The Blurb On The Back:
Never before has diplomacy evolved at such a rapid pace. It is being transformed into a global participatory process by new media tools and new empowered publics. “Public diplomacy” has taken center-stage as diplomats strive to reach and influence audiences that are better informed and more assertive than any in the past.
In this crisp and insightful analysis, Philip Seib, one of the world’s top experts on media and foreign policy, explores the future of diplomacy in our hyper-connected world. He shows how the focus of diplomatic practice has shifted away from the closed-door, top-level negotiations of the past. Today’s diplomats are obliged to respond instantly to the latest crisis fuelled by a YouTube video or Facebook post. This has given rise to a more open and reactive approach to global problem-solving with consequences that are difficult to predict. Drawing on examples from the Iran nuclear negotiations to the humanitarian crisis in Syria, Seib argues persuasively for this versatile and flexible public-facing diplomacy; one that makes strategic use of both new media and traditional diplomatic processes to manage the increasingly complex relations between states and new non-state political actors in the twenty-first century.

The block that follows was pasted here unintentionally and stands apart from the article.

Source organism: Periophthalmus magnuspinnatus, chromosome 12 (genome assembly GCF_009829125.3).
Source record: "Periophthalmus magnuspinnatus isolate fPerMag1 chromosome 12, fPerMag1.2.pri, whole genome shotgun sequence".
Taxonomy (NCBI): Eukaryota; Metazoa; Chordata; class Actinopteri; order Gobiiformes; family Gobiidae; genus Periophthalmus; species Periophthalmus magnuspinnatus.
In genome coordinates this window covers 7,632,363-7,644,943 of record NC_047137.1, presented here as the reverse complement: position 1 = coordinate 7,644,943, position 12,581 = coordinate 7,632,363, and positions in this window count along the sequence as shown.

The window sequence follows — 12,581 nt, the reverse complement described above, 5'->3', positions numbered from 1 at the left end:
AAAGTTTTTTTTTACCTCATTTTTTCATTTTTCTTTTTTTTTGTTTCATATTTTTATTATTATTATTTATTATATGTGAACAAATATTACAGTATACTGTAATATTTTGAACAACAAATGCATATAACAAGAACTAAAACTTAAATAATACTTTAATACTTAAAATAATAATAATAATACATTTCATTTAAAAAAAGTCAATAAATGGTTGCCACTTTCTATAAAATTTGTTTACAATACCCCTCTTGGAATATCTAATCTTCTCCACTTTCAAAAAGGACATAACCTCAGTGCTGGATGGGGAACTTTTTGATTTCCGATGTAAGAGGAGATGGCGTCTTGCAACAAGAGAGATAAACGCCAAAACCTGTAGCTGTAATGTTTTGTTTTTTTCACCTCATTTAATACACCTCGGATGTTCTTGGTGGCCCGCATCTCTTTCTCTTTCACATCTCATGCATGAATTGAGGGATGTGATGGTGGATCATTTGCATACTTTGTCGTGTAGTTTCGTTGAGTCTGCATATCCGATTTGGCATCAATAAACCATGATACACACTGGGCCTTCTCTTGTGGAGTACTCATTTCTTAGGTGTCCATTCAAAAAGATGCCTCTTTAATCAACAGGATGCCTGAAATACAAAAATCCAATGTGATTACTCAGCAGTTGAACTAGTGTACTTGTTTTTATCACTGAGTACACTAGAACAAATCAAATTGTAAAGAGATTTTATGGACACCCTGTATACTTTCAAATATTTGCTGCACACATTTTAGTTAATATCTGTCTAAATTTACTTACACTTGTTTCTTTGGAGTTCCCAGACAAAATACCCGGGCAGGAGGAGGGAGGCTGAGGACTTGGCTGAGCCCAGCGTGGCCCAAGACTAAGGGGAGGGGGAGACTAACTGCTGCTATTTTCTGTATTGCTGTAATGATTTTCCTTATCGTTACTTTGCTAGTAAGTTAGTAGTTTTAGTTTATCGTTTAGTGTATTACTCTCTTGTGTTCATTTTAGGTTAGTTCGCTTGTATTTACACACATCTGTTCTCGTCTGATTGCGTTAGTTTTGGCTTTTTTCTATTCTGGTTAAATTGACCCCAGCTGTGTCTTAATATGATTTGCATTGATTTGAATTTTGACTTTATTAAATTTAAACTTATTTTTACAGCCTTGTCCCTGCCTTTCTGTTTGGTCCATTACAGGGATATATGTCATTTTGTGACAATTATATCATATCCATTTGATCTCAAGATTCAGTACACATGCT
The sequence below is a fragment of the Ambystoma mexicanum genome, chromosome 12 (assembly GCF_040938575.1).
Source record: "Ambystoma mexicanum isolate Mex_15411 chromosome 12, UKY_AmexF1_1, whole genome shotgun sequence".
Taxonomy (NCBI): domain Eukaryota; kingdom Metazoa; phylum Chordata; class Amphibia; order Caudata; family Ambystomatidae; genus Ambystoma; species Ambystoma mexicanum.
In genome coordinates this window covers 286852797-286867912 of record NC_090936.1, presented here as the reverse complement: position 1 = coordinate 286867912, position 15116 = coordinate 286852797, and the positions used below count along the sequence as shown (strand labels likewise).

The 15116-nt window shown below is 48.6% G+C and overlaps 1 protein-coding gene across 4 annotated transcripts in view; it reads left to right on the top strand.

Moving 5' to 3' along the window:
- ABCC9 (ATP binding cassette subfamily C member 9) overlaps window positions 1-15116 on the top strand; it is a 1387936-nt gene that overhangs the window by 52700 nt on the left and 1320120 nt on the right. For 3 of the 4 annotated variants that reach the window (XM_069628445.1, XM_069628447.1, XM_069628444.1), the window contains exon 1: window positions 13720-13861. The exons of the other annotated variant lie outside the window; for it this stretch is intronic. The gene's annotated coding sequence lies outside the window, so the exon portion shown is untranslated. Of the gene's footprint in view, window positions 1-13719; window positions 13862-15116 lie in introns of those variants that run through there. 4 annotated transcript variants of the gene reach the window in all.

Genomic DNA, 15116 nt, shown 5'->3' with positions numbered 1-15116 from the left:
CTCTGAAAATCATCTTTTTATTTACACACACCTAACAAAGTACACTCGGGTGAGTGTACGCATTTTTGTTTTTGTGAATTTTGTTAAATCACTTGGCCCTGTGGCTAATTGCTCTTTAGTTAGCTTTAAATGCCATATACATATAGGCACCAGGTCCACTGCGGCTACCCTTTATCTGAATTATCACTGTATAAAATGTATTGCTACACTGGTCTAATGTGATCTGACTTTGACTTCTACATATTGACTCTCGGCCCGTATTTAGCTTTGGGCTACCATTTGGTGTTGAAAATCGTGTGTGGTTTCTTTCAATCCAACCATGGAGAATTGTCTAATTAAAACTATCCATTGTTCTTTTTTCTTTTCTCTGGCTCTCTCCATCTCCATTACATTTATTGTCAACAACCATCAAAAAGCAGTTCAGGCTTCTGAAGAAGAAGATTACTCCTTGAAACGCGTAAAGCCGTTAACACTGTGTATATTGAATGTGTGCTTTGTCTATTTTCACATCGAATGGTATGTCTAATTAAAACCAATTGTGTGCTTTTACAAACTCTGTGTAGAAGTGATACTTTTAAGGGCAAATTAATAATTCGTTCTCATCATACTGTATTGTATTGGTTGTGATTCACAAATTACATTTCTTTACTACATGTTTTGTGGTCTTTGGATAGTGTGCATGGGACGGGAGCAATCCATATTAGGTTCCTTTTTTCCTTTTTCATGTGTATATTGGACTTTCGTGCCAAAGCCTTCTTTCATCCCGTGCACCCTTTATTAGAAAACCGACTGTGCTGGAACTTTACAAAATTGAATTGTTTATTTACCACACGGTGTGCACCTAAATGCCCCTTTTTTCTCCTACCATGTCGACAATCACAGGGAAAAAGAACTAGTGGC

The Review (Cut For Spoilers):
Philip Seib is a professor of journalism at USC and in this fascinating book he describes how international diplomacy has moved away from a secretive, behind closed doors activity that the public are unaware of until the diplomats are ready to announce to an activity that’s increasingly carried out within and informed by the social media arena, necessitating a different range of skills and a more open approach.
I was particularly interested in the chapters where Seib describes how countries use cultural diplomacy to advance their agendas by encouraging public engagement with their language and culture but his brief summary of the history of the effect of media on public engagement with international issues is also interesting, particularly in its examination of the effect of television as is his discussion of the growing role played by on-governmental international actors such as Medicine Sans Frontier.
My only issue with the book is one of timing. First published in 2016, Seib’s observations on the role of social media pre-date the Trump era and it would be interesting to see an update to this work to take on board the contradictory and provocative messages the current president sends out and how that effects his Secretary of State in managing foreign policy. This is especially relevant given that one of Seib’s examples is to look at the social media announcements after the nuclear deal was struck with Iran and Trump’s most recent Twitter and official announcements have been to undo that work. That aside, I found this a fascinating and informative read and it’s well worth a look by those interested in the subject in these volatile times.
Thanks to the Amazon Vine Programme for the review copy of this book.